Wearing the Jacket. The black leather jacket has become a classic form that is widely recognized. Riders discuss the pleasurable sensation of wearing the leather, which is both visual and tactile. Wearers describe the confluence of self with jacket when it is donned, resulting in a commingling of body and jacket. The heavy black leather encases the body, making the wearer feel powerful and somewhat animalistic. Wearers suggest the transformation of their bodies in donning the jacket and even suggest the possibility of encountering a bit of magical power in the process. To understand the black leather jacket requires knowing about its relation to the wearer and the difference in the wearer as rider versus nonrider of a motorcycle.
The jacket is part of the ensemble for riding. Usually worn with close-fitting clothing on the lower torso, such as denim or leather, and leather boots, the jacket becomes a source of protection from road rash and cold temperatures. The jacket is worn to express individuality but also is valued as a way to become a member of a group of riders. Wearers of the black leather jacket speak of both the individuality and the democratization in wearing it, that is, becoming a community of equals as a result.
Wearers who do not ride are focused on the image and symbolism they are evoking through putting on the rider-style leather jacket. In the late twentieth century, young people could boost their self-esteem and take on a bit of magic in donning this icon without necessarily adopting the habit of riding. Nonriders may still enjoy the transformation. In the twenty-first century, nonriders get pleasure from the remnants of the bad-boy image that began in the mid-twentieth century, without sacrificing their mainstream image. Worn as a fashion statement in leather, artificial leather, or fabric, the jacket can still be recognized as a continuation of its earlier stylistic features and can still be part of the general image present in many people’s minds.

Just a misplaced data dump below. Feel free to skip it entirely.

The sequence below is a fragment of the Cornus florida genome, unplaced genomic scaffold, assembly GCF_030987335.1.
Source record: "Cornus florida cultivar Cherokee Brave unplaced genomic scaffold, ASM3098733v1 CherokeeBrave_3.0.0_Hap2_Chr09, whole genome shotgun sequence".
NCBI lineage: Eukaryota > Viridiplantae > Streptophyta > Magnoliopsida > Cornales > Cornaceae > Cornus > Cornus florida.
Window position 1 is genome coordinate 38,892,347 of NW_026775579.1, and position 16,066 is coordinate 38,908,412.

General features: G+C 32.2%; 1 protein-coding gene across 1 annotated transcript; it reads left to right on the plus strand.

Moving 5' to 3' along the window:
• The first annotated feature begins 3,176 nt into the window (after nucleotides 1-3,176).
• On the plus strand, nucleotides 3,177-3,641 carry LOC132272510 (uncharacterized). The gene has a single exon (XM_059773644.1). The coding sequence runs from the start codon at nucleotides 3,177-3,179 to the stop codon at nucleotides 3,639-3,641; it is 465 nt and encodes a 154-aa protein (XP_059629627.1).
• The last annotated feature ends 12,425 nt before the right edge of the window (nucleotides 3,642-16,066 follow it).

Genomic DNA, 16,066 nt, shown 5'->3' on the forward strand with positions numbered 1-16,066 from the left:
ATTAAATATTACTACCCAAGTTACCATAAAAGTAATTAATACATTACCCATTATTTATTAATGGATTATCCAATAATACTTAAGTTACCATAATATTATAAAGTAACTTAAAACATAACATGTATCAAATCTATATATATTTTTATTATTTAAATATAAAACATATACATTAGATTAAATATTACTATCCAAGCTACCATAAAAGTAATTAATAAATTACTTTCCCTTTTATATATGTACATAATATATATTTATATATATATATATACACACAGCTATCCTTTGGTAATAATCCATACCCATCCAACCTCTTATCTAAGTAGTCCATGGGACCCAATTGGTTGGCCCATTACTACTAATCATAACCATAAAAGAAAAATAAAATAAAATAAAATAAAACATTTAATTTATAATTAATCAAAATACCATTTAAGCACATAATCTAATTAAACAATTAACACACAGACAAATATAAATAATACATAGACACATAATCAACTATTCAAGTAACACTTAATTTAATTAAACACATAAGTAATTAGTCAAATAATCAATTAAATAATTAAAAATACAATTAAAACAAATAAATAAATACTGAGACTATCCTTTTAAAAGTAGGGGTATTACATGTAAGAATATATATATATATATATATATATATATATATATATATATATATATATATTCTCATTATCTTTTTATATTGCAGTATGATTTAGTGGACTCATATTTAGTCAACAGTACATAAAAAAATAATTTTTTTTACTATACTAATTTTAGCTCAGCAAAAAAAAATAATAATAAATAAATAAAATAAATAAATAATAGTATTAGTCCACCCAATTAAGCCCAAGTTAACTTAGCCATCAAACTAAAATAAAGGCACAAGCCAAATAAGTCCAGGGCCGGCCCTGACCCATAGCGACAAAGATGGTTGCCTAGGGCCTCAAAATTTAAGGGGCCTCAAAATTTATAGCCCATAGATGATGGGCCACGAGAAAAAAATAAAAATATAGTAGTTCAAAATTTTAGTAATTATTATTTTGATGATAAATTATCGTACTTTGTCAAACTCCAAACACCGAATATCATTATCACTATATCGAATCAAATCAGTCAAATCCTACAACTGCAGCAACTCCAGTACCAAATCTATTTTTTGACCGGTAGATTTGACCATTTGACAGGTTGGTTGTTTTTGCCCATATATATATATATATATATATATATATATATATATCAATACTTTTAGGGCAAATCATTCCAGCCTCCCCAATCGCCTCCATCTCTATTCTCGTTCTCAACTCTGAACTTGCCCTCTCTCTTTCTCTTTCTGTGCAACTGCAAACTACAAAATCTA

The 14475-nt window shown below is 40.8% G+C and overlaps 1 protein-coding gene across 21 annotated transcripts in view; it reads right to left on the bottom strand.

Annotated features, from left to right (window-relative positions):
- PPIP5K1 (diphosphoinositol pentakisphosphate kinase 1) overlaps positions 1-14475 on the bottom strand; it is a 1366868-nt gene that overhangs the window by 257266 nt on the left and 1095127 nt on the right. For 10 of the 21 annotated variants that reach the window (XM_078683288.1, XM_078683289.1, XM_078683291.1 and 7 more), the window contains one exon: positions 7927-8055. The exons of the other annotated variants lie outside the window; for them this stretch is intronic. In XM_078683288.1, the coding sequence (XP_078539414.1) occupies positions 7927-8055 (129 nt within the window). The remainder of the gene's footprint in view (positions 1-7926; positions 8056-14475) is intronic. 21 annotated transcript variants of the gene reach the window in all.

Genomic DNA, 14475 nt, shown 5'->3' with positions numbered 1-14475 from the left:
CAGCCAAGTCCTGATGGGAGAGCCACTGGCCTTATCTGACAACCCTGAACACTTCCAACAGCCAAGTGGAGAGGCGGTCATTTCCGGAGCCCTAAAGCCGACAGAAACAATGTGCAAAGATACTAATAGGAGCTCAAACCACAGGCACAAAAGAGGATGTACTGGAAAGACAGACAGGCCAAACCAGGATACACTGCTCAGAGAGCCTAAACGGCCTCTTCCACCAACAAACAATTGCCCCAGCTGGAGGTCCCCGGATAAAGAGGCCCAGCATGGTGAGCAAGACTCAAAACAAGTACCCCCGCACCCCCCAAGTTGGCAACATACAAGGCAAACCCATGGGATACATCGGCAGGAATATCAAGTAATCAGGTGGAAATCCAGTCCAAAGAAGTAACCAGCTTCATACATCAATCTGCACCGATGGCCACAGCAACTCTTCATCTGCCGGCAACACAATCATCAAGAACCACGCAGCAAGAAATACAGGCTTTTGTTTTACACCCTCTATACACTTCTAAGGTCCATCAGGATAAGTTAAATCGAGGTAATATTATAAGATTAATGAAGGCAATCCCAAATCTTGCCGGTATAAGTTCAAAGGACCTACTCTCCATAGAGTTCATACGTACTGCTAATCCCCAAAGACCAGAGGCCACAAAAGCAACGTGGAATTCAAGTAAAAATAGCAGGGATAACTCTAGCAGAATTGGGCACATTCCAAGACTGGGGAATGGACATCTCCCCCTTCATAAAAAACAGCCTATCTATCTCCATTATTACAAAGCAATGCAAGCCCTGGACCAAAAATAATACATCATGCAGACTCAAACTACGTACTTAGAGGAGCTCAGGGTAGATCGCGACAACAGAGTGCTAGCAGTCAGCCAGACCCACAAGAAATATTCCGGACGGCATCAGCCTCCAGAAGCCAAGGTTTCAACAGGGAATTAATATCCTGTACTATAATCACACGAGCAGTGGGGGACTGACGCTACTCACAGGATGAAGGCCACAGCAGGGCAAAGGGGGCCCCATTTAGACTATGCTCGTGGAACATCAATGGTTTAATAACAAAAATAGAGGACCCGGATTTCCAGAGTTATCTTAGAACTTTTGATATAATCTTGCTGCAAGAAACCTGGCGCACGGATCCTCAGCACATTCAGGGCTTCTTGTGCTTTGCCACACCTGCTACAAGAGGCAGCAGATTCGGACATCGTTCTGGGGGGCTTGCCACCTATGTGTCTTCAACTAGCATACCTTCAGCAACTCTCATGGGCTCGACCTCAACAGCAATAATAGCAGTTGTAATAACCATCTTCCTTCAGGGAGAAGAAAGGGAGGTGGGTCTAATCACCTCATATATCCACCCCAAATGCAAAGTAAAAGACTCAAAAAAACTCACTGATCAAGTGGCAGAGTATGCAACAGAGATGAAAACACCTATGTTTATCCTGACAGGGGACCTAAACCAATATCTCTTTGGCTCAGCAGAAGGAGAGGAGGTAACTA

In the twenty-first century, the meaning of the image is so strong that people might be buying the image, the community, the ideas, and the spirit more than creating or living them. While the form remains consistent, its function and meaning may change with the context, time, and wearer. The ultimate purpose of wearing the jacket can be to create reality or an image through design symbolism. All in all, the black leather jacket has transformed in this century, but its power lies in the continuation of the classic image of the twentieth century.
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See also Iconic Figures in Western Fashion.